• 59.1% of Households making <$75K pay more than 30% of income to housing with 32.3% paying more than 50%


As can be seen in the Chart of the Day below, almost half of all renter households make less than $75K so the incidence of moderate and severe cost burdens is the prevailing reality for over 20 million households.


And as housing’s share of wallet grows, capacity for other discretionary consumption declines proportionally.  Indeed, severely cost burdened households spend more on transportation costs and significantly less on Food, Healthcare and retirement savings.


Further, with shelter inflation making a new cycle high in May and continuing to grow at a premium to both income and broader inflation growth, the share of cost burdened renters will only get worse when the 2015 & 2016 data are officially reported.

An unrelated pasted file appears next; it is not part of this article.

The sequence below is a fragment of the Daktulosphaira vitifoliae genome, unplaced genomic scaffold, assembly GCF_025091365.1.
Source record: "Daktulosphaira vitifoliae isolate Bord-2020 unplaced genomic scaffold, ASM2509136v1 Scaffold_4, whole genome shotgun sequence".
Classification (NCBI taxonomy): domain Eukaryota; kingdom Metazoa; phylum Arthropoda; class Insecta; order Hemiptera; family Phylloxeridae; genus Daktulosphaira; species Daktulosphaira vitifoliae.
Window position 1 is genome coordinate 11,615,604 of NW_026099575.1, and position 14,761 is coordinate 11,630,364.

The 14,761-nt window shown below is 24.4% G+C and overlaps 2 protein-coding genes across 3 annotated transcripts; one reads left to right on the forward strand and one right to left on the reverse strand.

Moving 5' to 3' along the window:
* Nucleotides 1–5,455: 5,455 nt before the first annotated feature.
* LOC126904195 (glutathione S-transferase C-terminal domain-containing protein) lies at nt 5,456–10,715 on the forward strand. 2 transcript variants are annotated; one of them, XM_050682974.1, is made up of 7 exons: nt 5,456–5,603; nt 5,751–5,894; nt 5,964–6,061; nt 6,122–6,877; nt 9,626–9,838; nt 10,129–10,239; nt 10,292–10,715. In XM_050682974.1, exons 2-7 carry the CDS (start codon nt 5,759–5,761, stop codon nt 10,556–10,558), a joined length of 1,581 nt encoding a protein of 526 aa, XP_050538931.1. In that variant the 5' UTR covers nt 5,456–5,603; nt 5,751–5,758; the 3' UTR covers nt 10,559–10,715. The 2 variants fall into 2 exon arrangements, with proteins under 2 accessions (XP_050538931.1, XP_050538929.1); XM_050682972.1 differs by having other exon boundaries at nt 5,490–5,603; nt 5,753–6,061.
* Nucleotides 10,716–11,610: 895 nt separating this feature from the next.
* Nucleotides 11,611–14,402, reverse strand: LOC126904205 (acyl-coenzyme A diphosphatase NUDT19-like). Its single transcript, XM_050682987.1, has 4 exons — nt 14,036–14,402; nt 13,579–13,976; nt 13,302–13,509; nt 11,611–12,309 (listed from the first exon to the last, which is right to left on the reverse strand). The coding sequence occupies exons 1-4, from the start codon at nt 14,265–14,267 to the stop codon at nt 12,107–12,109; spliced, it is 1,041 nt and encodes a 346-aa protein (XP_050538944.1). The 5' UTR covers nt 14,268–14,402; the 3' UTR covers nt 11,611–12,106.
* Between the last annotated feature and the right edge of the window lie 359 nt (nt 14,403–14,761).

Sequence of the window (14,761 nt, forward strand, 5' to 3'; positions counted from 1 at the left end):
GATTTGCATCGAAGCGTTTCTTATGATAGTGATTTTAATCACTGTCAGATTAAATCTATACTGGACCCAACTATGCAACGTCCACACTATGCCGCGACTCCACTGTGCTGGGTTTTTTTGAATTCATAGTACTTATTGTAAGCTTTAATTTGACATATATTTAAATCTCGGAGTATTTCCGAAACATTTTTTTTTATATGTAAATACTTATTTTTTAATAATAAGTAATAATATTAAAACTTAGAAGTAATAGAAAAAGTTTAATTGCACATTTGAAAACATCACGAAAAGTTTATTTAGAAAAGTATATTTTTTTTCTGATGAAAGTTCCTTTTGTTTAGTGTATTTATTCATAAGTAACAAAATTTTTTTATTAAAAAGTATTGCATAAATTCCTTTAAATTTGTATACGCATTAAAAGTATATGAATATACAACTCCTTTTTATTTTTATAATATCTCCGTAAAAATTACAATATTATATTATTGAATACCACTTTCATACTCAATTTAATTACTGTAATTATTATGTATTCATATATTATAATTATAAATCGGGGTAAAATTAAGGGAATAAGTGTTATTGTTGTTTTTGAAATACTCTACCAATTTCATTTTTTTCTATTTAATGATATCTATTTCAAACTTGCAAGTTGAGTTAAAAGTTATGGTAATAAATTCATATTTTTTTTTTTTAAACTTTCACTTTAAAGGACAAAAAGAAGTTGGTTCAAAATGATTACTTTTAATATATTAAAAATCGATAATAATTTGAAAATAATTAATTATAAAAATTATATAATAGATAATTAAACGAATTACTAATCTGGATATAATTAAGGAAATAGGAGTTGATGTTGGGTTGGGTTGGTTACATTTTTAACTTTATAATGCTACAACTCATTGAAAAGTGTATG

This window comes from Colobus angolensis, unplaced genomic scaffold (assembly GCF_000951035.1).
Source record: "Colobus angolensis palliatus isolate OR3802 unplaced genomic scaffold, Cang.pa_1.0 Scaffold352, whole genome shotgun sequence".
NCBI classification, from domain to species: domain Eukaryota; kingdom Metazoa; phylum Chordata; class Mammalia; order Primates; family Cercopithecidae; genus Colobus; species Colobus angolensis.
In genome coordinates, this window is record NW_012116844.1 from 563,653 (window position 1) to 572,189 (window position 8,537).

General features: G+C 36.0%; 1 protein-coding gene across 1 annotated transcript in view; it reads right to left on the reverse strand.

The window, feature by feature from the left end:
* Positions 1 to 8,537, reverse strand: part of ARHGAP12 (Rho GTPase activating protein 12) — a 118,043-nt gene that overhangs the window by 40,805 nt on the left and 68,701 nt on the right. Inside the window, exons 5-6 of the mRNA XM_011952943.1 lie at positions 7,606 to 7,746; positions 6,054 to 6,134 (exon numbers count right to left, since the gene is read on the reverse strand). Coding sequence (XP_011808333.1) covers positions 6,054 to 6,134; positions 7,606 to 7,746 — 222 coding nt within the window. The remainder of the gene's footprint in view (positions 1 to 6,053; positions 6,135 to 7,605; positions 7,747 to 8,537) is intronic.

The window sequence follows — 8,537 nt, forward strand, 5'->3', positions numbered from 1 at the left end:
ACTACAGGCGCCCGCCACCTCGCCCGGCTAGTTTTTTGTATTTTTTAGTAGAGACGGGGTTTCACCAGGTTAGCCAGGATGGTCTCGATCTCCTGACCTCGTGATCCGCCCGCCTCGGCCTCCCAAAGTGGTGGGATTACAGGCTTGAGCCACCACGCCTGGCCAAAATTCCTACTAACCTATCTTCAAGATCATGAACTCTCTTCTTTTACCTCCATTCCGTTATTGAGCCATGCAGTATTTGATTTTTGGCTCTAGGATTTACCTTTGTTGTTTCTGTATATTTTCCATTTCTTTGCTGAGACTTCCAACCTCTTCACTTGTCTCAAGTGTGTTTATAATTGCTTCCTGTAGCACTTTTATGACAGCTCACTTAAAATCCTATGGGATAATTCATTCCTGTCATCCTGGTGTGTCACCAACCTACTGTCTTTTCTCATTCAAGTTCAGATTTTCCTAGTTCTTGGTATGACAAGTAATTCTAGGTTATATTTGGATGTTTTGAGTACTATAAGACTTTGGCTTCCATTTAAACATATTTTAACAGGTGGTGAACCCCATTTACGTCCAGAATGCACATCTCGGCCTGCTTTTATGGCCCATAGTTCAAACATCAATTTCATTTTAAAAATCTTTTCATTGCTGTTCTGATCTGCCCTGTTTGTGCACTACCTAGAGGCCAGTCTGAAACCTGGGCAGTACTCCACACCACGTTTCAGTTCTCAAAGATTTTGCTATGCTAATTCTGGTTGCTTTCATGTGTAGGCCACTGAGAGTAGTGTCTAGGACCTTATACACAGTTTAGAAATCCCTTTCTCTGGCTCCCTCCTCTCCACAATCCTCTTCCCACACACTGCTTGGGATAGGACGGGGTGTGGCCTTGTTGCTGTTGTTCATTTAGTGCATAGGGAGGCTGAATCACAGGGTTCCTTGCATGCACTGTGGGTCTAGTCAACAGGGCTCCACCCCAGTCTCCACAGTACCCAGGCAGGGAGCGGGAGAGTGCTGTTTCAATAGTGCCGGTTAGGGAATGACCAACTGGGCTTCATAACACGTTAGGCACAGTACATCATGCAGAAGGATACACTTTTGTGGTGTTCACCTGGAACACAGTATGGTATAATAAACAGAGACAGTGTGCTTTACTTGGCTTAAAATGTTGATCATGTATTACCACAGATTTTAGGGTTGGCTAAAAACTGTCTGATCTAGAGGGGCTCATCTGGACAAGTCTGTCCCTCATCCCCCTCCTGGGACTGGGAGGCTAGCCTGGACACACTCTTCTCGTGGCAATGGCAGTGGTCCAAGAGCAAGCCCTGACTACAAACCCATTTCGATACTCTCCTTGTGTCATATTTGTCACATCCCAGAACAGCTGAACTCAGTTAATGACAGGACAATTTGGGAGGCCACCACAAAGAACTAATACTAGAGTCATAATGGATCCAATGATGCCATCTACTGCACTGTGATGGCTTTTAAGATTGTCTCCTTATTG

Now, having fulfilled my bearish humpday research quota, some marginally bullish data to balance and close ….


May PCE:  We’ll get the household income and spending figures for May this morning.  The sum of aggregate hours and earnings growth from the NFP report point to a modest deceleration in aggregate salary and wage income growth (and flattish consumption growth by extension).   


Consensus is looking for consumption to grow +0.4% sequentially.  With retail sales +0.5% MoM in May that’s not an unreasonable estimate.  Further, the lack of a negative revision to the April Retail Sales data reduces the likelihood that the notable rise observed in the April Spending data gets revised lower.


If the April spending data remains unrevised, the +0.6% gain equates to a +2.9% gain in 2Q (remember, you have to annualize the QoQ change) even if total spending growth is flat month-over-month in May and June. In other words, consumption would be a material support to reported growth on the quarter.


While consumption in 2Q is likely to be “good”, that goodness deserves some context.